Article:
The press release posted here was jointly issued by the City of San Francisco, the California Council of the Blind, the LightHouse for the Blind and Visually Impaired, and the San Francisco Independent Living Resource Center.
The City has now exceeded the obligations of a 2007 agreement reached using Structured Negotiations and, as announced below, has installed Accessible Pedestrian Signals (APS) at 116 intersections. There are over 1,000 devices installed at these 116 intersections and San Francisco has plans — with federal stimulus funds — to install APS at additional intersections. Special appreciation to Cristina Calderon Olea, San Francisco Municipal Transportation Agency (SFMTA) staff for commitment and leadership in implementing the historic San Francisco APS agreement.
SFMTA Expands APS Program
Accessible Pedestrian Signal Program Receives Stimulus Funds
San Francisco (March 24, 2010)–The San Francisco Municipal Transportation Agency (SFMTA), which oversees all surface transportation in San Francisco including the Municipal Railway (Muni), today announced that the City has received federal stimulus funds that will equip five additional intersections with Accessible Pedestrian Signals (APS).
In the City 116 intersections have been equipped with the devices over the past two and a half years, making San Francisco the national leader on this important safety issue.
“The SFMTA remains committed to increasing access and mobility across the City,” said Nathaniel P. Ford Sr., SFMTA Executive Director/CEO. “We will continue to work with our partners to provide greater accessibility for all San Franciscans.”
“San Francisco has a vibrant and diverse community of people with disabilities who are able to live here independently,” said Susan Mizner, Executive Director, Mayor’s Office on Disability. “Features such as the APS expand the range of their independence, enriching their lives as well as the culture of the City.”
San Francisco’s APS program is the gold standard that other municipalities are emulating. The success of the program is based in large part on the unwavering commitment of the California Council of the Blind, the LightHouse for the Blind and Visually Impaired, and the SFMTA. Collaboration between these organizations has turned San Francisco into one of the most visitable cities in the country for individuals who are blind. — Jessie Lorenz, Associate Director of the Independent Living Resource Center San Francisco
The APS installed by the SFMTA meet new federal guidelines issued in December. The state of the art signaling devices assist pedestrians with visual impairments by emitting a rapid ticking sound in tandem with the familiar WALK symbol displayed for sighted pedestrians. Other accessibility features include locator tones to help those with visual impairments find the devices, vibrating push buttons during the walk phase and audible information such as street names when pedestrians press the push buttons for one second or longer.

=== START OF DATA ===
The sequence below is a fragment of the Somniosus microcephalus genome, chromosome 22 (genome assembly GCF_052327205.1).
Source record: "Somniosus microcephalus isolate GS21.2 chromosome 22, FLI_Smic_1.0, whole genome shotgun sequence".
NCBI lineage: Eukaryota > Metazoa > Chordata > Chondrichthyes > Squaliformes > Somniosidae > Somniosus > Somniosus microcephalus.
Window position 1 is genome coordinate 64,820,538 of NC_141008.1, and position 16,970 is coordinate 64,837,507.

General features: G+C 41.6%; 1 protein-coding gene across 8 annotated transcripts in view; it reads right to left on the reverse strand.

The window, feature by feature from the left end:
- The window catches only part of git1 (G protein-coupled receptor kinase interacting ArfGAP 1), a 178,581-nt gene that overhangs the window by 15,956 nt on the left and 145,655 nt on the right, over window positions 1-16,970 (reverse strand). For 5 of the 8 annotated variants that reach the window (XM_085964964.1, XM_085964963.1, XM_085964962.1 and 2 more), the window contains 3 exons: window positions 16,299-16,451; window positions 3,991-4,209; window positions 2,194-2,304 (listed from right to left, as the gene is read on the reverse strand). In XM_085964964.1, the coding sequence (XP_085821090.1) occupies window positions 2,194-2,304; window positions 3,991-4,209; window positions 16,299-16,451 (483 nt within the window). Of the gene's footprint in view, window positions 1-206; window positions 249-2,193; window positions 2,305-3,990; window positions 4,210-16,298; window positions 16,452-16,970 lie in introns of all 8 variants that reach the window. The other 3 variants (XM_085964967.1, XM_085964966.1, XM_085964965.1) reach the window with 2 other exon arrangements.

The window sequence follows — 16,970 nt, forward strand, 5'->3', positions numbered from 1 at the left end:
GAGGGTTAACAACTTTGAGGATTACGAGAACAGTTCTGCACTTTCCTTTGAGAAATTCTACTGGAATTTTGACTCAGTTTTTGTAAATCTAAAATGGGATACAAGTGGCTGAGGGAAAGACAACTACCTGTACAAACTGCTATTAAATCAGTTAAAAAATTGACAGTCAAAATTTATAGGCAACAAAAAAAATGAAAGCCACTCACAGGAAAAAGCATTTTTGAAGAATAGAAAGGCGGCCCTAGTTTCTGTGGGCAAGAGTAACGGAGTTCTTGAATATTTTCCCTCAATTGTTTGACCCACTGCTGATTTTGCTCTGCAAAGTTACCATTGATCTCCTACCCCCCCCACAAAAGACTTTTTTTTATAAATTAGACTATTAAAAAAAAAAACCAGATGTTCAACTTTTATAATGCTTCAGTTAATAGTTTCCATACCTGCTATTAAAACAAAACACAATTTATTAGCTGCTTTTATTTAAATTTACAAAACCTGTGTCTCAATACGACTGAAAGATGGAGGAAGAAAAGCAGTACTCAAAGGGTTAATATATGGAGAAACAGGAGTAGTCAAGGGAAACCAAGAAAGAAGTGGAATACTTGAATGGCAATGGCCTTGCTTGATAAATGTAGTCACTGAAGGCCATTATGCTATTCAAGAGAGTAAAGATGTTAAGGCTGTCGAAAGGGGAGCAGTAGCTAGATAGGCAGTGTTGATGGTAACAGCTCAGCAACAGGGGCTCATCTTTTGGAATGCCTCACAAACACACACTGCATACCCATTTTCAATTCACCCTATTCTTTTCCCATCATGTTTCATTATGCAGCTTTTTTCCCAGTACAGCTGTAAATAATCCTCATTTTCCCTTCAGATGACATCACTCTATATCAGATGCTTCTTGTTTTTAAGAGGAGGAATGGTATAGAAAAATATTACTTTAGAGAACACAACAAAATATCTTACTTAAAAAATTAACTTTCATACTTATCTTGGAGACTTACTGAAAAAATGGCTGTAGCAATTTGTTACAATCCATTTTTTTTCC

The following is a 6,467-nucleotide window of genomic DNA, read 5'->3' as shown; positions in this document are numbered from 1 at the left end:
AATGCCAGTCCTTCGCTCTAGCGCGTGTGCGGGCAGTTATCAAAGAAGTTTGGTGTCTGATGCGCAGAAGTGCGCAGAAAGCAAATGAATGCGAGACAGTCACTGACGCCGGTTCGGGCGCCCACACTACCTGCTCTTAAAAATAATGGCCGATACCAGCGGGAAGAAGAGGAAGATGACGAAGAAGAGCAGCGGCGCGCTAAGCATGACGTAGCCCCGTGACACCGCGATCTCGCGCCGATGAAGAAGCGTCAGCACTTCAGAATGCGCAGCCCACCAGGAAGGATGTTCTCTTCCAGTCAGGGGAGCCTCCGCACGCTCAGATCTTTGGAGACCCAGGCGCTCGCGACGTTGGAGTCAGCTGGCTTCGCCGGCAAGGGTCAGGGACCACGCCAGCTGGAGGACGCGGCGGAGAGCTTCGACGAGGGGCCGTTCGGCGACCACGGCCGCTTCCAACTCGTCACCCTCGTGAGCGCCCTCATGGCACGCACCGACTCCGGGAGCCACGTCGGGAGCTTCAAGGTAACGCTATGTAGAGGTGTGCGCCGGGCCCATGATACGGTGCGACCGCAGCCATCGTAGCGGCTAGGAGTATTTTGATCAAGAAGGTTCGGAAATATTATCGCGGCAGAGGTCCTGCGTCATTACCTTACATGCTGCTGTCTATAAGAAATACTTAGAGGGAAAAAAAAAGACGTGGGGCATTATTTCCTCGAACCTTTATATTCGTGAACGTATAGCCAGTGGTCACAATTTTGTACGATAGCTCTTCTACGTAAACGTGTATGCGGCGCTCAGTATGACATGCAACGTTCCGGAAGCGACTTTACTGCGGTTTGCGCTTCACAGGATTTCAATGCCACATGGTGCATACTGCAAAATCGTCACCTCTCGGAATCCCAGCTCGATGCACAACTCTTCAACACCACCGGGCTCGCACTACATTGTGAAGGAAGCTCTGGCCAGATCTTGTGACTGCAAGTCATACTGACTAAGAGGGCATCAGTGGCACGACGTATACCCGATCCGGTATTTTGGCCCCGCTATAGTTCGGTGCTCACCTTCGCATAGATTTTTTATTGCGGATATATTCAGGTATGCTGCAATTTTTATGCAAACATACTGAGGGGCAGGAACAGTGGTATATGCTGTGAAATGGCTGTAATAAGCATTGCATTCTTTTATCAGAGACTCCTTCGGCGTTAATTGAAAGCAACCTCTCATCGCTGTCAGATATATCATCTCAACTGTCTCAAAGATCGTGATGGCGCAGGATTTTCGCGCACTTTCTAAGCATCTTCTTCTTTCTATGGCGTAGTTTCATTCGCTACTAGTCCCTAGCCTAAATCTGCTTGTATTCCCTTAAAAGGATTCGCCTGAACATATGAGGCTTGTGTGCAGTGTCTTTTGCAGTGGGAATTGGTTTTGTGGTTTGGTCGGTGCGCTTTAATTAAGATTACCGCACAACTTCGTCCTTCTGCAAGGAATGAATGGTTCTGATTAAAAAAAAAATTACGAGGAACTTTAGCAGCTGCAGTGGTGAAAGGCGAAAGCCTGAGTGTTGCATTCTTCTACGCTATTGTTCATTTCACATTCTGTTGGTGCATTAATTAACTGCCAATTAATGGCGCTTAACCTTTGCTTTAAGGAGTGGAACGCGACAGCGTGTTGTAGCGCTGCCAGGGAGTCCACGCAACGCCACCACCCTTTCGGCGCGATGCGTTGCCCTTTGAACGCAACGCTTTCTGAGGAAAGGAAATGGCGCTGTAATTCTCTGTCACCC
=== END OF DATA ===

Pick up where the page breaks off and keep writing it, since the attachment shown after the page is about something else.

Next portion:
“The audible and tactile information conveyed by the APS has helped eliminate my fear of crossing intersections in San Francisco,” said David Jackson, a blind, 30-year resident of San Francisco and a Board member of the California Council of the Blind.
San Francisco’s APS program also includes a detailed checklist for prioritizing requests for APS and a carefully monitored maintenance program. Members of the public can request that the signals be installed by either visiting 311.org or calling 311.
The SFMTA’s successful APS program grew out of a cooperative effort between blind advocates from the California Council of the Blind, the LightHouse for the Blind and Visually Impaired and the Independent Living Resource Center San Francisco. The SFMTA and the California Council of the Blind reached a landmark settlement on the issue in 2007. The SFMTA continues to pursue opportunities to expand the APS program. The original agreement included at least 80 intersections. Going forward the SFMTA will continue to work with the community to expand the use of APS.
Established by voter proposition in 1999, the SFMTA, a department of the City and County of San Francisco, oversees the Municipal Railway (Muni), parking and traffic and taxis. With five modes of transit, Muni has approximately 700,000 passenger boardings each day. Over 35,000 extra vehicles enter San Francisco on any given business day, and rely on the SFMTA to keep the flow of cars, transit vehicles, taxis, delivery trucks, pedestrians and bicycles moving smoothly through the streets.
Contact for blind community organizations
- 2007 Accessible Pedestrian Signal Settlement Agreement This agreement was reached without litigation using the Structured Negotiations process. Read more about Structured Negotiations.
- Technical Specifications for APS in San Francisco (Exhibit A to the Settlement Agreement)
- 2007 joint press release announcing the Accessible Pedestrian Signal Settlement Agreement
- Accessible Pedestrian Signal Policy on the SFMTA website
- Website of APS technical experts Beezy Bentzen and Janet Barlow, Accessible Design for the Blind